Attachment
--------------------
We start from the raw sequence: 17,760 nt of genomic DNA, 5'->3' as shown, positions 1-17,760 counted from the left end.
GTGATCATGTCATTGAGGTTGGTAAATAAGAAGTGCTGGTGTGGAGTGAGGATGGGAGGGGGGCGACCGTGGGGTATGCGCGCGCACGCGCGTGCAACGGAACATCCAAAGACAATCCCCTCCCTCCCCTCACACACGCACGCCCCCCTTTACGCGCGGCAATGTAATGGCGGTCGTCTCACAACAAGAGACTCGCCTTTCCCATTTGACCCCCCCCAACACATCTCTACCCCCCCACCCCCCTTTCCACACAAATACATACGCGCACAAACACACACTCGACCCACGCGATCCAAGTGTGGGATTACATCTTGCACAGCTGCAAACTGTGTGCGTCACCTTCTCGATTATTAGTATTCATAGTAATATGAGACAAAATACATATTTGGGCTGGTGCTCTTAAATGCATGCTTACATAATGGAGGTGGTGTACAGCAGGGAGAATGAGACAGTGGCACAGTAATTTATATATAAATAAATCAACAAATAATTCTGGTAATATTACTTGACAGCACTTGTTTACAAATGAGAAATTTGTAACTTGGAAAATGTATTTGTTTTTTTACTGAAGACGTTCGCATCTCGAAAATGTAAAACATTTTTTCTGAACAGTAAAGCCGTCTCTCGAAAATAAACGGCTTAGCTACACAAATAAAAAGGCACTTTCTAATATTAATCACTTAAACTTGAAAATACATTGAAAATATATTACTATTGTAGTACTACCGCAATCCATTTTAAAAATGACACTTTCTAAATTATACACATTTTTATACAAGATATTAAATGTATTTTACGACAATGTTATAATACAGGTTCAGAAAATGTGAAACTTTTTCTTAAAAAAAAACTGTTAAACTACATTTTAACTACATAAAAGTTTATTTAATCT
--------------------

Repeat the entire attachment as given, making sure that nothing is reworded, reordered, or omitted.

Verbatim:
We start from the raw sequence: 17,760 nt of genomic DNA, 5'->3' as shown, positions 1-17,760 counted from the left end.
GTGATCATGTCATTGAGGTTGGTAAATAAGAAGTGCTGGTGTGGAGTGAGGATGGGAGGGGGGCGACCGTGGGGTATGCGCGCGCACGCGCGTGCAACGGAACATCCAAAGACAATCCCCTCCCTCCCCTCACACACGCACGCCCCCCTTTACGCGCGGCAATGTAATGGCGGTCGTCTCACAACAAGAGACTCGCCTTTCCCATTTGACCCCCCCCAACACATCTCTACCCCCCCACCCCCCTTTCCACACAAATACATACGCGCACAAACACACACTCGACCCACGCGATCCAAGTGTGGGATTACATCTTGCACAGCTGCAAACTGTGTGCGTCACCTTCTCGATTATTAGTATTCATAGTAATATGAGACAAAATACATATTTGGGCTGGTGCTCTTAAATGCATGCTTACATAATGGAGGTGGTGTACAGCAGGGAGAATGAGACAGTGGCACAGTAATTTATATATAAATAAATCAACAAATAATTCTGGTAATATTACTTGACAGCACTTGTTTACAAATGAGAAATTTGTAACTTGGAAAATGTATTTGTTTTTTTACTGAAGACGTTCGCATCTCGAAAATGTAAAACATTTTTTCTGAACAGTAAAGCCGTCTCTCGAAAATAAACGGCTTAGCTACACAAATAAAAAGGCACTTTCTAATATTAATCACTTAAACTTGAAAATACATTGAAAATATATTACTATTGTAGTACTACCGCAATCCATTTTAAAAATGACACTTTCTAAATTATACACATTTTTATACAAGATATTAAATGTATTTTACGACAATGTTATAATACAGGTTCAGAAAATGTGAAACTTTTTCTTAAAAAAAAACTGTTAAACTACATTTTAACTACATAAAAGTTTATTTAATCT